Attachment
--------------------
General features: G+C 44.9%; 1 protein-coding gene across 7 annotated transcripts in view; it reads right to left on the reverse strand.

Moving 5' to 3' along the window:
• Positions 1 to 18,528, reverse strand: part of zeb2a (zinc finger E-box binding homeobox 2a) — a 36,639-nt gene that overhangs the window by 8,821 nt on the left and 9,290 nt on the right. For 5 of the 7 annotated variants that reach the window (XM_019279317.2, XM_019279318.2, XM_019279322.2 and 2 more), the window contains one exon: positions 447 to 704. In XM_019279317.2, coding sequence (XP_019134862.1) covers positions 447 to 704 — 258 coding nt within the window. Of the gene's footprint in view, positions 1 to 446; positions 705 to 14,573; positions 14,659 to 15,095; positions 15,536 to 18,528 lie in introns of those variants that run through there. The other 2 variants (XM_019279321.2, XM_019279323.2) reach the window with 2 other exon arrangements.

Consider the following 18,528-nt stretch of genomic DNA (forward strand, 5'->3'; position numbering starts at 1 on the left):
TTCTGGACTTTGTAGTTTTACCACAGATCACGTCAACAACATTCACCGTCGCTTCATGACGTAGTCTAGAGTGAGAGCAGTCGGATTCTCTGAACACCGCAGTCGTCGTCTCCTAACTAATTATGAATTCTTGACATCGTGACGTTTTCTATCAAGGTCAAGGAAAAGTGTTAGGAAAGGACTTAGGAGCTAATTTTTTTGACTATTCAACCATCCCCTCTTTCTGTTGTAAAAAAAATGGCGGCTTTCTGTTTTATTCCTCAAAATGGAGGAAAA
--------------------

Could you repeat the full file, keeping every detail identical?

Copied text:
General features: G+C 44.9%; 1 protein-coding gene across 7 annotated transcripts in view; it reads right to left on the reverse strand.

Moving 5' to 3' along the window:
• Positions 1 to 18,528, reverse strand: part of zeb2a (zinc finger E-box binding homeobox 2a) — a 36,639-nt gene that overhangs the window by 8,821 nt on the left and 9,290 nt on the right. For 5 of the 7 annotated variants that reach the window (XM_019279317.2, XM_019279318.2, XM_019279322.2 and 2 more), the window contains one exon: positions 447 to 704. In XM_019279317.2, coding sequence (XP_019134862.1) covers positions 447 to 704 — 258 coding nt within the window. Of the gene's footprint in view, positions 1 to 446; positions 705 to 14,573; positions 14,659 to 15,095; positions 15,536 to 18,528 lie in introns of those variants that run through there. The other 2 variants (XM_019279321.2, XM_019279323.2) reach the window with 2 other exon arrangements.

Consider the following 18,528-nt stretch of genomic DNA (forward strand, 5'->3'; position numbering starts at 1 on the left):
TTCTGGACTTTGTAGTTTTACCACAGATCACGTCAACAACATTCACCGTCGCTTCATGACGTAGTCTAGAGTGAGAGCAGTCGGATTCTCTGAACACCGCAGTCGTCGTCTCCTAACTAATTATGAATTCTTGACATCGTGACGTTTTCTATCAAGGTCAAGGAAAAGTGTTAGGAAAGGACTTAGGAGCTAATTTTTTTGACTATTCAACCATCCCCTCTTTCTGTTGTAAAAAAAATGGCGGCTTTCTGTTTTATTCCTCAAAATGGAGGAAAA